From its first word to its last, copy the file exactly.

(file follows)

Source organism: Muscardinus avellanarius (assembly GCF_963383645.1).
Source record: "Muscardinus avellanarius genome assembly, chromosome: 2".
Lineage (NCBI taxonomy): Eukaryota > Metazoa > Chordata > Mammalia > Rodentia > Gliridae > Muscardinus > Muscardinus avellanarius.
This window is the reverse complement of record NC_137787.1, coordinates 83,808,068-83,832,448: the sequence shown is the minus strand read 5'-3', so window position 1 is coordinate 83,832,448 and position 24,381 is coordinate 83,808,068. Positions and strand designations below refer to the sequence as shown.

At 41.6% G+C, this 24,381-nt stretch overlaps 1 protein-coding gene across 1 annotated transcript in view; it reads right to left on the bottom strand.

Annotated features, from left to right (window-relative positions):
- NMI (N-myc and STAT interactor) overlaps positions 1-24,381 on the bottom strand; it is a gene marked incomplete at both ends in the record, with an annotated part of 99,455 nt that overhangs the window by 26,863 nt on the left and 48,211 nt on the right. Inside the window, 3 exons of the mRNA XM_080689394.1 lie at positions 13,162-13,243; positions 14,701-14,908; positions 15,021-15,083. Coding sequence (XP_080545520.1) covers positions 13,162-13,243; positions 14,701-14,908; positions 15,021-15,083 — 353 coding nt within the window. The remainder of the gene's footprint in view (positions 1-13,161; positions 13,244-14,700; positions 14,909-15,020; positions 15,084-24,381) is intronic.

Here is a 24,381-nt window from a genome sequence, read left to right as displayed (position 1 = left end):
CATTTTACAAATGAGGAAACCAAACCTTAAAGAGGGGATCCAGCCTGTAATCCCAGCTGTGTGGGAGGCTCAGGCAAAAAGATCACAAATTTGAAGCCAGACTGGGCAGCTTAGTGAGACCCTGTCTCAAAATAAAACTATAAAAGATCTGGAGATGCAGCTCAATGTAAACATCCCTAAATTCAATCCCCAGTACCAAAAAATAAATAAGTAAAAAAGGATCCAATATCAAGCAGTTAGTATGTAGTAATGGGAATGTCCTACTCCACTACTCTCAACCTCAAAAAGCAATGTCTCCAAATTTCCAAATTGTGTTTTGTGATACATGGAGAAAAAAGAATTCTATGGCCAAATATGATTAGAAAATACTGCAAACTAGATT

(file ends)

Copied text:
Source organism: Muscardinus avellanarius (assembly GCF_963383645.1).
Source record: "Muscardinus avellanarius genome assembly, chromosome: 2".
Lineage (NCBI taxonomy): Eukaryota > Metazoa > Chordata > Mammalia > Rodentia > Gliridae > Muscardinus > Muscardinus avellanarius.
This window is the reverse complement of record NC_137787.1, coordinates 83,808,068-83,832,448: the sequence shown is the minus strand read 5'-3', so window position 1 is coordinate 83,832,448 and position 24,381 is coordinate 83,808,068. Positions and strand designations below refer to the sequence as shown.

At 41.6% G+C, this 24,381-nt stretch overlaps 1 protein-coding gene across 1 annotated transcript in view; it reads right to left on the bottom strand.

Annotated features, from left to right (window-relative positions):
- NMI (N-myc and STAT interactor) overlaps positions 1-24,381 on the bottom strand; it is a gene marked incomplete at both ends in the record, with an annotated part of 99,455 nt that overhangs the window by 26,863 nt on the left and 48,211 nt on the right. Inside the window, 3 exons of the mRNA XM_080689394.1 lie at positions 13,162-13,243; positions 14,701-14,908; positions 15,021-15,083. Coding sequence (XP_080545520.1) covers positions 13,162-13,243; positions 14,701-14,908; positions 15,021-15,083 — 353 coding nt within the window. The remainder of the gene's footprint in view (positions 1-13,161; positions 13,244-14,700; positions 14,909-15,020; positions 15,084-24,381) is intronic.

Here is a 24,381-nt window from a genome sequence, read left to right as displayed (position 1 = left end):
CATTTTACAAATGAGGAAACCAAACCTTAAAGAGGGGATCCAGCCTGTAATCCCAGCTGTGTGGGAGGCTCAGGCAAAAAGATCACAAATTTGAAGCCAGACTGGGCAGCTTAGTGAGACCCTGTCTCAAAATAAAACTATAAAAGATCTGGAGATGCAGCTCAATGTAAACATCCCTAAATTCAATCCCCAGTACCAAAAAATAAATAAGTAAAAAAGGATCCAATATCAAGCAGTTAGTATGTAGTAATGGGAATGTCCTACTCCACTACTCTCAACCTCAAAAAGCAATGTCTCCAAATTTCCAAATTGTGTTTTGTGATACATGGAGAAAAAAGAATTCTATGGCCAAATATGATTAGAAAATACTGCAAACTAGATT